[VIEWPOINT] Broken trust is garlic's residue

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[VIEWPOINT] Broken trust is garlic's residue

The government did not inform the public properly of important facts about the results of negotiations.

The repercussions caused by the 2000 negotiations over the safeguard measures applied to Chinese garlic imports are growing bigger by the day. Criticism of the negotiations in the political arena boiled to the point that those in charge of the negotiations at the time are getting sacked and garlic farmers have risen in protest all over the country.

To prevent such incidents from repeating themselves, one needs to ask what was the cause of this stir. One also needs to understand how that cause can be avoided in the future. There is an important fact that most people have failed to notice about the safeguard action taken on the Chinese garlic imports. During the time of the negotiations in 2000, China was not a member of the World Trade Organization. Had China been a member, none of the hard-line retaliations of China or the "secret" agreement not to extend the safeguard measures beyond 2003 would have happened.

However, China, a nonmember at that time, took advantage of the fact that it was not obligated to abide by the WTO agreement and took retaliatory action on our most favorable exports. More-over, it managed to gain a promise that the safeguard measures ?a legitimate right of any WTO member ?would not be extended. As a result, we had to rely on diplomatic negotiations, in place of applying the WTO regulations, in our trade relations with China at the time. For reference, China joined the WTO at the end of 2001, and since then China-Korea trade has been conducted under the laws of the WTO.

The most regrettable thing about this garlic safeguard business is that our government lacked transparency in its conducting of foreign trade negotiations. During the garlic negotiations, China was experiencing approximately a $ 5 billion deficit in trade with Korea.

This meant that there were certain restrictions in our negotiations with China and that there was probably no way that an agreement would be reached in the garlic negotiations without our promise not to extend the safeguard measures. All this should have been notified to the garlic farmers at the time and their opinions on the subject should have been collected and taken into consideration. How else would the farmers know what to prepare for? This negligence is all the more shameful because it would have been all too obvious that farmers would have applied for an extension of the safeguard measures and further steps should have been taken in the negotiation process.

It is necessary to understand properly the nature of the safeguard mechanism provided in the WTO agreement. A safeguard action is a self-help mechanism to deal with harm done to a domestic industry but that is not applied for an unlimited time. Generally, safeguard measures last for four years and even in the case of an application for extension, measures do not outlast eight years. In other words, a safeguard action is taken to buy time to build competitiveness and restructure the domestic business, not as an eternal protective trade mechanism.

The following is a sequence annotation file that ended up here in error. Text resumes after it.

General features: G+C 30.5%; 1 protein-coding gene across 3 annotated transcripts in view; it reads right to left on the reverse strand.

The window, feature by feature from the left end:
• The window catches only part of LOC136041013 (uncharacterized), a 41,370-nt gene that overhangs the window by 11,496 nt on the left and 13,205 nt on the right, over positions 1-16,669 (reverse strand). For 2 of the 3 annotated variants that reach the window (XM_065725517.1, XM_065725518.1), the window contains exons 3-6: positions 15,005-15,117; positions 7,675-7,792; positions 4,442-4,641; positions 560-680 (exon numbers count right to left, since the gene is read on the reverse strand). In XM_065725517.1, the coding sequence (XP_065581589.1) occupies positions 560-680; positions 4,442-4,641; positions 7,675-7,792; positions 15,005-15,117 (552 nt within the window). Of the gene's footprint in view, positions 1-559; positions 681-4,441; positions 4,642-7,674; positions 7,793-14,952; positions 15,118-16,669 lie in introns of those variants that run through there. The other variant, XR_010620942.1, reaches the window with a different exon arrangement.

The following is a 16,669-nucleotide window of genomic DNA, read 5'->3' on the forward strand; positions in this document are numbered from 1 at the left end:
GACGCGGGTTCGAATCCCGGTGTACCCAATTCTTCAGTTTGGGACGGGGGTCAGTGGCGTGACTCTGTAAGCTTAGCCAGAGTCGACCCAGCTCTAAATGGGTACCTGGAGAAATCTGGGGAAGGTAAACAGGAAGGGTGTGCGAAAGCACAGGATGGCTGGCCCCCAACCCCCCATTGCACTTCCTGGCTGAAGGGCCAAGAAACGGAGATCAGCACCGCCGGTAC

So, how are we going to solve this safeguard situation now? The first thing we could do is try for an extension. The agreement with China was a promise between governments. The documents have not yet been open to the public so there is no certainty, however, according to what is already known, it was not a political promise but a legal one. Therefore, we could take steps to extend the safeguard measures domestically but that would mean facing international responsibility. For the extension, negotiations with China are unavoidable and yet the prospect of China agreeing to such negotiations seems bleak.

Should the extension of the safeguard measures prove to be difficult in the end, we would need to concentrate on various measures to minimize the impact on garlic farms. As mentioned above, even if the safeguard mea-sures are extended, they would still be valid for only a limited time. Sooner or later, the garlic farms would have had to make themselves fit and trim for survival.

The root of all this garlic evil can be traced to the Uruguay Round agreement on agriculture when a concession of low tariff rates on frozen or pickled garlic was given in haste to conclude the agreement. With this in mind, it must be acknowledged that while the 2000 garlic negotiations might not have been the best choice for our national interest, it was an inevitable one.

The real stinky part of this garlic business was that the government did not inform the public properly of the important facts concerning its negotiation results. What should really be called to serious attention here more than the government's inability to conduct trade negotiations is its failure to instill trust in the people's minds.

The writer is a research fellow at the Korea Institute for Industrial Economics and Trade.


by Koh Joon-sung

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